We’re coming off of an encouraging week, with the S&P 500 closing at an all-time high.
On Friday, we learned that U.S. companies added 175,000 jobs in February, which was stronger-than-expected. But the unemployment rate ticked up to 6.7%. It’s worth noting 601,000 Americans were unable to make into work because of inclement weather.
This week has very little scheduled on the economic calendar. But, who knows what could surprise us?
Here’s your Monday Scouting Report:
A Harbinger Of Inflation: Some folks have been noticing some real signs of inflation in the world lately. Perhaps the most important figure from Friday’s jobs report was average hourly earnings, which climbed 0.4% month-over-month, or 2.2% year-over-year. This was hotter than expected, and it may reflect tightness in the labour market. Furthermore, it means inflation pressure. “Given the uncertainty there is about how much slack is left in the U.S. labour market, this should be ringing alarm bells all over the place,” said Kit Juckes, a global strategist at Société Générale.
Citi currency strategist Steven Englander was on the same page as Juckes, noting that this puts pressure on the Federal Reserve to tighten monetary policy sooner rather than later. “You can argue that maybe the Fed has convinced investors of their commitment to low policy rates and a slow pace of policy rate increase in 2015 and beyond, but we find a lot of scepticism among investors that there is as much slack out there as the Fed has indicated,” he said. “In fact, we think that a solid [nonfarm payrolls number] either in Friday’s release or next month’s will cause investor fears of Fed tightening to [rise] back up sharply.”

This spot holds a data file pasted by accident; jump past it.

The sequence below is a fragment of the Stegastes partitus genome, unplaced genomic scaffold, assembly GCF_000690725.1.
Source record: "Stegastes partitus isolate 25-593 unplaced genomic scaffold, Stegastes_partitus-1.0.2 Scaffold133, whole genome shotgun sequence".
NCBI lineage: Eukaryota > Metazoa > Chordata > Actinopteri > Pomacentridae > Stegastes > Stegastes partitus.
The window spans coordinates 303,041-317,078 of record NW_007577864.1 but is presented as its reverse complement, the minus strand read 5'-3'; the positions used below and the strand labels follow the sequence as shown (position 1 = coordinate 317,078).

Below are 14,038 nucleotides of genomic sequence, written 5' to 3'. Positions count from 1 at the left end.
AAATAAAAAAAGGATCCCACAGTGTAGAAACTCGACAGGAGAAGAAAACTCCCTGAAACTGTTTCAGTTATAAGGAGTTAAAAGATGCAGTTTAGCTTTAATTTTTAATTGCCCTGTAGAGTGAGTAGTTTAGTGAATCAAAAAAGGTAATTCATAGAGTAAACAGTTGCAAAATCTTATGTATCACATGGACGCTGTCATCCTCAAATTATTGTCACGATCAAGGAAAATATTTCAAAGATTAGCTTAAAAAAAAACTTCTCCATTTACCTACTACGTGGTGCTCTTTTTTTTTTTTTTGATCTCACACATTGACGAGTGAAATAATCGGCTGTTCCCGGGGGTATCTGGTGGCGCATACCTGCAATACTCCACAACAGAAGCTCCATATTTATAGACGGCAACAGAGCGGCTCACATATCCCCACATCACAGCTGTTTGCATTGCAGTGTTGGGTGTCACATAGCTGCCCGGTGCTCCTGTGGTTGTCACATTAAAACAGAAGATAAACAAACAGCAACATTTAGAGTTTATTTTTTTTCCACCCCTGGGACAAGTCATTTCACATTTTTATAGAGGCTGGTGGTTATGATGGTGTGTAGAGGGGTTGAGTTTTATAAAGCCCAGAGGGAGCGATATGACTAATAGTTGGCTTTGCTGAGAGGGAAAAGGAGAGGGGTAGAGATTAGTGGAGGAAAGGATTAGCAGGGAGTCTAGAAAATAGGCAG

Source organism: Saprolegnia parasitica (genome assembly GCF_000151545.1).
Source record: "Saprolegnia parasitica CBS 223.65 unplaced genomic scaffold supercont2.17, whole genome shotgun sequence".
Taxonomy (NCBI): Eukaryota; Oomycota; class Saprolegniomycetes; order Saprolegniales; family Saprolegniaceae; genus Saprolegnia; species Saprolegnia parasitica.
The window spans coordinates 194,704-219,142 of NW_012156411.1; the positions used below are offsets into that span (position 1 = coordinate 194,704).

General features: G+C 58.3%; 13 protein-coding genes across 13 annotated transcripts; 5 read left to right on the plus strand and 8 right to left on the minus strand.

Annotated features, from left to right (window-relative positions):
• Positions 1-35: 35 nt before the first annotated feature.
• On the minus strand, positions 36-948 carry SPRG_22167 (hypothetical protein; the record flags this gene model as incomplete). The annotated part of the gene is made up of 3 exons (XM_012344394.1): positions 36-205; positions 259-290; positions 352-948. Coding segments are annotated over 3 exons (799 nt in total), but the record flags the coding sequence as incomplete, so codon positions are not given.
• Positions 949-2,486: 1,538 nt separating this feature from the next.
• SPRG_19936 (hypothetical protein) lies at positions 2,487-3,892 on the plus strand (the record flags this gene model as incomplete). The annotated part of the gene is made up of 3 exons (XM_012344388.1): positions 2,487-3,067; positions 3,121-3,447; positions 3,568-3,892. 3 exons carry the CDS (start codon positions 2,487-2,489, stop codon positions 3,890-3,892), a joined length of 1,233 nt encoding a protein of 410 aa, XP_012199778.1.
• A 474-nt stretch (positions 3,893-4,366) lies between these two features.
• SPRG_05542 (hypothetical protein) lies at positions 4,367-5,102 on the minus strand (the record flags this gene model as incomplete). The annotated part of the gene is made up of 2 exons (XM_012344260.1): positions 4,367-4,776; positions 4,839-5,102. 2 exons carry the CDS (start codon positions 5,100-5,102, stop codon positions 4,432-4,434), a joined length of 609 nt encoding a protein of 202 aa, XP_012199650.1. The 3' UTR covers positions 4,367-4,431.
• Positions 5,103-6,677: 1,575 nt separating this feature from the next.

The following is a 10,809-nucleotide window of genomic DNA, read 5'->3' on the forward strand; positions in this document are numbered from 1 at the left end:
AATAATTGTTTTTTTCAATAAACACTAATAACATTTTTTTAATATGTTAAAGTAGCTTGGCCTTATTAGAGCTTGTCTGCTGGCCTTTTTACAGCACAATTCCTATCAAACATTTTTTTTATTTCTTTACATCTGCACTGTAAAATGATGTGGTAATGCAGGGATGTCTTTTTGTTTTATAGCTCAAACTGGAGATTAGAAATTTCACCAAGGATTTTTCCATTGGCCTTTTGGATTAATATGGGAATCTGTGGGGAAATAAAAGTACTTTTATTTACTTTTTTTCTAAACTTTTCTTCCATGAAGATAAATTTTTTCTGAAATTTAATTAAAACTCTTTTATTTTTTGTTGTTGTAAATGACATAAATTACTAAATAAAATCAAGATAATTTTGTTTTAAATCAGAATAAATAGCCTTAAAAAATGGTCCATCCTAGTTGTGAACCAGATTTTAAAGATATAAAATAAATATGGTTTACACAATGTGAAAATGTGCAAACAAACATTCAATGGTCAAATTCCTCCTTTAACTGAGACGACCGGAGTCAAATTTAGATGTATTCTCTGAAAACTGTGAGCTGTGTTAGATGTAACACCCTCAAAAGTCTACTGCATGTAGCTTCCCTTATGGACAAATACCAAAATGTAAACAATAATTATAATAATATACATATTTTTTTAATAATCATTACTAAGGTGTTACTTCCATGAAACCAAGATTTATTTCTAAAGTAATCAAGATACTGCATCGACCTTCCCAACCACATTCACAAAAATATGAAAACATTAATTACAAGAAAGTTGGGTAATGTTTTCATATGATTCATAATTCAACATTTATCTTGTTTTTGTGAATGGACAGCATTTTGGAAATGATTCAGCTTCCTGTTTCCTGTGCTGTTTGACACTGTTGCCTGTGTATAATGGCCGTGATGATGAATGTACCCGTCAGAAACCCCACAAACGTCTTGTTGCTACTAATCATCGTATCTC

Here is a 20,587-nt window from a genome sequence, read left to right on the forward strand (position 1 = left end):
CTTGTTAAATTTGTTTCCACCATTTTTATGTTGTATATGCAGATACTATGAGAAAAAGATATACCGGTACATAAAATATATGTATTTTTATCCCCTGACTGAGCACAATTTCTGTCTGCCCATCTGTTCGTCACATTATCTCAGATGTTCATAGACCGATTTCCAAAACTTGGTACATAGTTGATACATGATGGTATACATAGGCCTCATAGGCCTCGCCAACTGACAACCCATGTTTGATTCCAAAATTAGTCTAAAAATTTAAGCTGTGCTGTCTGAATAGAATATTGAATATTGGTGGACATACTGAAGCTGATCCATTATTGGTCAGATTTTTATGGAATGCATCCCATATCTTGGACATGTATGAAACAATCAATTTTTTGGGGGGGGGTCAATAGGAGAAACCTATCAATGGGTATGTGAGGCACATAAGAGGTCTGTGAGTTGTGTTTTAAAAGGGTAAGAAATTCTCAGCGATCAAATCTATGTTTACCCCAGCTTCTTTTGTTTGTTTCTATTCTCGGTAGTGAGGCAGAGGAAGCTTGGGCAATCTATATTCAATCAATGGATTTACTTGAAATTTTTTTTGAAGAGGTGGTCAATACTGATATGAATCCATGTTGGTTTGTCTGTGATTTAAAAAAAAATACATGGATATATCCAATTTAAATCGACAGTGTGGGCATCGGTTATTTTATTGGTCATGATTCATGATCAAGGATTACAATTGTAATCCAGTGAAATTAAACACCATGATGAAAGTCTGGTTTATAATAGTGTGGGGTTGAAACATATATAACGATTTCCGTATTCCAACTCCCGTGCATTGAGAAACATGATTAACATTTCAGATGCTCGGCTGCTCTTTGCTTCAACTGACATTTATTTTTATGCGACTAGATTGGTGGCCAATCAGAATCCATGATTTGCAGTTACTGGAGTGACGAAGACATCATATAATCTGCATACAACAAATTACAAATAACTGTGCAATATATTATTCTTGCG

Another Harbinger Of Inflation: “In the year to date, the [Commodity Research Bureau’s BLS Foodstuffs index] is up 14.9%, marking an upside move more than two standard deviations above the historical 3-month average return,” reported Business Insider’s Matthew Boesler. “Simply put, food markets are seeing prices increase at a pace reminiscent of the historic surge of 2010 and 2011, in the run-up to the high.”
“This sharp rise in food prices could prove a significant problem for some economies ahead, particularly as many currencies have weakened considerably, making imports more expensive,” said Bartosz Pawlowski, global head of EM strategy at BNP Paribas.
- Job Openings & Labour Turnover Survey (Tues): Economists estimate there were 4.00 million job openings in January, up from 3.99 million the month prior. “Labour turnover remains low, but it has been edging up,” said High Frequency Economics’ Jim O’Sullivan. “The report will include the annual revision to the data.”
- Treasury Budget (Wed): Economists expect the Treasury Department to report a $US200.0 billion budget deficit. “Tax refunds rose 12% ($13 billion) this February from last, but 8% growth in withheld income and payroll taxes and upside in corporate tax receipts should still support a healthy gain net tax revenues,” said Morgan Stanley’s Ted Wieseman. “For all of fiscal year 2014 (ending in September), we expect the deficit to narrow to $US555 billion, or 3.1% of GDP, from $US680 billion, or 4.1% of GDP, in 2013.” Here’s Nomura: “Spending cuts, greater tax revenues and stronger economic growth have been supportive in narrowing the deficit. With the reduced level of government spending continuing into fiscal year 2014, the deficit should continue to fall. Consensus expects a budget deficit of $US218bn in February, likely due to the issuing of tax refunds by the government.”